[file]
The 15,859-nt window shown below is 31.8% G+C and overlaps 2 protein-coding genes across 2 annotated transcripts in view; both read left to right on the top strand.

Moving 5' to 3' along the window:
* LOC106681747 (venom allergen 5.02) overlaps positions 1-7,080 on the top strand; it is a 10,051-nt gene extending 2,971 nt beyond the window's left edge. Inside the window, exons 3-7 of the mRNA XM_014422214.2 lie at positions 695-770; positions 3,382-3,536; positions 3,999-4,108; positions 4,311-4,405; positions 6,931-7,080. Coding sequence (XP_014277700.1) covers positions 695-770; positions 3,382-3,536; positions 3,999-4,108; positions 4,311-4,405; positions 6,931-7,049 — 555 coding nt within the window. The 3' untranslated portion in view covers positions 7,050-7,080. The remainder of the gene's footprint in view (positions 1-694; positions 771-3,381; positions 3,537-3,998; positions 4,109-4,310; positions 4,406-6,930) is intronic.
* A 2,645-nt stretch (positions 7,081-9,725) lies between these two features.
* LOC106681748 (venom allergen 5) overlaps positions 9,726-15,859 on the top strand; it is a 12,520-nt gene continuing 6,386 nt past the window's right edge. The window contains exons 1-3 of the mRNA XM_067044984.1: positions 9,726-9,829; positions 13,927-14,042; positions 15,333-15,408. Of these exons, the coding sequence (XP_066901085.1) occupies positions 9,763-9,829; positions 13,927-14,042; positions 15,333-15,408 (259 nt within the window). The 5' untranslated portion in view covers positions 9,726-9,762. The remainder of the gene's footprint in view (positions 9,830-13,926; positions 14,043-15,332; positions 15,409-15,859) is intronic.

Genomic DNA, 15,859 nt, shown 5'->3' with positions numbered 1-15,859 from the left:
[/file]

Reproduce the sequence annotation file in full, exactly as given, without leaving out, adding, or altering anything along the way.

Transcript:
The 15,859-nt window shown below is 31.8% G+C and overlaps 2 protein-coding genes across 2 annotated transcripts in view; both read left to right on the top strand.

Moving 5' to 3' along the window:
* LOC106681747 (venom allergen 5.02) overlaps positions 1-7,080 on the top strand; it is a 10,051-nt gene extending 2,971 nt beyond the window's left edge. Inside the window, exons 3-7 of the mRNA XM_014422214.2 lie at positions 695-770; positions 3,382-3,536; positions 3,999-4,108; positions 4,311-4,405; positions 6,931-7,080. Coding sequence (XP_014277700.1) covers positions 695-770; positions 3,382-3,536; positions 3,999-4,108; positions 4,311-4,405; positions 6,931-7,049 — 555 coding nt within the window. The 3' untranslated portion in view covers positions 7,050-7,080. The remainder of the gene's footprint in view (positions 1-694; positions 771-3,381; positions 3,537-3,998; positions 4,109-4,310; positions 4,406-6,930) is intronic.
* A 2,645-nt stretch (positions 7,081-9,725) lies between these two features.
* LOC106681748 (venom allergen 5) overlaps positions 9,726-15,859 on the top strand; it is a 12,520-nt gene continuing 6,386 nt past the window's right edge. The window contains exons 1-3 of the mRNA XM_067044984.1: positions 9,726-9,829; positions 13,927-14,042; positions 15,333-15,408. Of these exons, the coding sequence (XP_066901085.1) occupies positions 9,763-9,829; positions 13,927-14,042; positions 15,333-15,408 (259 nt within the window). The 5' untranslated portion in view covers positions 9,726-9,762. The remainder of the gene's footprint in view (positions 9,830-13,926; positions 14,043-15,332; positions 15,409-15,859) is intronic.

Genomic DNA, 15,859 nt, shown 5'->3' with positions numbered 1-15,859 from the left: